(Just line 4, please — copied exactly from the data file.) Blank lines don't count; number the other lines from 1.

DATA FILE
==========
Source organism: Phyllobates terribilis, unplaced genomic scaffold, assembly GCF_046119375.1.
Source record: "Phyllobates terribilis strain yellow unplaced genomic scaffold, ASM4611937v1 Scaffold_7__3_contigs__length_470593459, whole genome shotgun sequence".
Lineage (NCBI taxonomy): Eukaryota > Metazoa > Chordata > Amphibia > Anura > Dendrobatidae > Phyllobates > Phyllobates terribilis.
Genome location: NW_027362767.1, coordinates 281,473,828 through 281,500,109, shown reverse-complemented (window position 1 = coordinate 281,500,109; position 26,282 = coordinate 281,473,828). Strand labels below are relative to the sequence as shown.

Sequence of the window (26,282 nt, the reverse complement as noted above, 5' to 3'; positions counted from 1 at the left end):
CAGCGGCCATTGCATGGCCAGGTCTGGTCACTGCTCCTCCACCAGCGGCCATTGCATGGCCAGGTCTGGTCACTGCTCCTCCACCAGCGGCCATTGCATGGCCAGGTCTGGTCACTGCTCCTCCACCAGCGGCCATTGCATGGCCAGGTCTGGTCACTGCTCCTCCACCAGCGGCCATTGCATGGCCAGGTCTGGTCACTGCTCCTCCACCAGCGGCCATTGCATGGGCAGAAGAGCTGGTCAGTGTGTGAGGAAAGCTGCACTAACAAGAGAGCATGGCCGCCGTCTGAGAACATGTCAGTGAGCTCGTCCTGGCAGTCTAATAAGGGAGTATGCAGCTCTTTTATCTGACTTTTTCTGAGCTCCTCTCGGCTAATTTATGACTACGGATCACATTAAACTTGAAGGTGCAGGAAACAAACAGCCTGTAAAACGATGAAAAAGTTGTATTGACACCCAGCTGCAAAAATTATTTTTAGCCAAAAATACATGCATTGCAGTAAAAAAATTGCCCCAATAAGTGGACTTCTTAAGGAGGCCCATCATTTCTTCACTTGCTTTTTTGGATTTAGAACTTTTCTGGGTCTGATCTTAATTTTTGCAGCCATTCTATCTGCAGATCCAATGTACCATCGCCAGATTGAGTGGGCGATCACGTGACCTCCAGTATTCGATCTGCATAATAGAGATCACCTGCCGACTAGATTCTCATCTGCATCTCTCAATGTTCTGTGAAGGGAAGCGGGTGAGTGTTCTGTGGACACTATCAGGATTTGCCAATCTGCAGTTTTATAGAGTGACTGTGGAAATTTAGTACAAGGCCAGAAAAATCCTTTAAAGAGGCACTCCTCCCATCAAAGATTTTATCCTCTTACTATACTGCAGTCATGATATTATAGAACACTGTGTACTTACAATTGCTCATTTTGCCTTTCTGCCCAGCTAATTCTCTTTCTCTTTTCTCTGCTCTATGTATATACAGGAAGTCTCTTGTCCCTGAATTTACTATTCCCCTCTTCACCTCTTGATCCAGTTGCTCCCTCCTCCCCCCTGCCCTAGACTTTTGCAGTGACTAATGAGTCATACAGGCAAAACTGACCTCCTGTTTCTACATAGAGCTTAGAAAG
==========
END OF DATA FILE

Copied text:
Genome location: NW_027362767.1, coordinates 281,473,828 through 281,500,109, shown reverse-complemented (window position 1 = coordinate 281,500,109; position 26,282 = coordinate 281,473,828). Strand labels below are relative to the sequence as shown.